In Miami, New Work from Hijack, the Street Artist Son of Mr. Brainwash
“Is Hijack the new Banksy?” asked the Huffington Post UK after Hijack’s London debut in 2013. One work in particular seemed to invite the comparison. It was a familiar-looking piece: stencil, spray paint, and oil on canvas, depicting a child holding a pail of sidewalk chalk and scrawling words, graffiti-style, onto a blank wall. In dripping red, the words spell out the painting’s title: You’re Never Too Young to Dream Big.
Certainly the style is reminiscent of Banksy’s. And there’s an unavoidable connection between the young artist and the subversive street art icon. Hijack—alter ego of Jacques Guetta (b. 1992)—is the son of Thierry Guetta, a.k.a. Mr. Brainwash, the French filmmaker-turned–street artist who was the subject of Banksy’s 2010 documentary Exit Through the Gift Shop.
With connections like these, you might expect a youthful artist like Hijack to coast into the London gallery scene. But he built his practice as any street artist would: on the street. The streets of Los Angeles, to be precise, with its stretches of grit and glamour. At night, he’d head out with his tools, adding his stencils to some of the city’s most heavily trafficked areas, like Melrose Avenue and the hiking trails of Runyon Canyon.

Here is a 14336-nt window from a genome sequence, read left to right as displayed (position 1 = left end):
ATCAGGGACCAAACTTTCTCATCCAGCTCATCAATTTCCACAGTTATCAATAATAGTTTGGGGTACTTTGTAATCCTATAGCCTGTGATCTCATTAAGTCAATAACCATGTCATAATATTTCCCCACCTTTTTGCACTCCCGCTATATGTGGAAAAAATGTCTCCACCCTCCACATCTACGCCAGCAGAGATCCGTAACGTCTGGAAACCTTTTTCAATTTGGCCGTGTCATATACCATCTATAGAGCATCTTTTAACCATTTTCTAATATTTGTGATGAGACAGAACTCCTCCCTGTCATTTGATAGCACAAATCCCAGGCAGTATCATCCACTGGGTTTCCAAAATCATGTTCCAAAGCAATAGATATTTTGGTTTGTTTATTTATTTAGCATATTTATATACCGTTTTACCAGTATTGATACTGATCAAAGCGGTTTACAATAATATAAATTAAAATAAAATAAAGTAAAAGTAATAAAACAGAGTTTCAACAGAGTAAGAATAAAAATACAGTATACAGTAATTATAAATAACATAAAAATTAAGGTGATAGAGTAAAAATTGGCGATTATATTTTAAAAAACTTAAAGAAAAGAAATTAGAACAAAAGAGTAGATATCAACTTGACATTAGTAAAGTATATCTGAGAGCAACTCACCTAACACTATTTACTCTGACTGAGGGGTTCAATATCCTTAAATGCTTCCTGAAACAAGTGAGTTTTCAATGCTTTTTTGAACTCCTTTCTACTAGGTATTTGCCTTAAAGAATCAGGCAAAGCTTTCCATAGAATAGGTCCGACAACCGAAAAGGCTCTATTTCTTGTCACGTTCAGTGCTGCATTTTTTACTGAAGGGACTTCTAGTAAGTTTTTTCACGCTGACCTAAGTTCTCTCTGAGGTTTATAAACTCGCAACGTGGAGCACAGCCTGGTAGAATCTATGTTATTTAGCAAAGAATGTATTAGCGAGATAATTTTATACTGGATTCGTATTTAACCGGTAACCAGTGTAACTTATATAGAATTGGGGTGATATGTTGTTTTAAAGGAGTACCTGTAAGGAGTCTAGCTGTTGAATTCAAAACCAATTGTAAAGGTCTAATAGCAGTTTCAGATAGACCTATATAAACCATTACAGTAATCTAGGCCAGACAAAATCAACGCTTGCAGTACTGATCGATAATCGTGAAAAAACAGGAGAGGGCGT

Some of those stencils were short-lived, quickly covered up. Others were photographed by passersby and shared on social media. Their messages—grappling, Banksy-like, with themes of police authority, personal autonomy, conformity, and the status quo—resonated with a curious public. Those middle-of-the-night creations laid the groundwork for a blossoming career that has taken the artist to Guadalajara, Mexico, for a special joint exhibition with Mr. Brainwash in 2013, and onto solo shows in Paris and Japan in 2014.
This past week marked Hijack’s debut at Art Miami, where Contessa Gallery showed a selection of his works. Like the small but attention-grabbing stencils he put up around L.A., his newer paintings are bracing and vivid. Some have a graphic, illustration-like feel, as in Bubble Gum Girl (2016), while others, like the “Beating Heart” series (2016) on shattered glass, are loaded with meaning. And, at less than 25 years old, Hijack surely has plenty more in store.
Hijack’s work was on view at Contessa Gallery’s booth at Art Miami, Nov. 29–Dec. 4, 2016.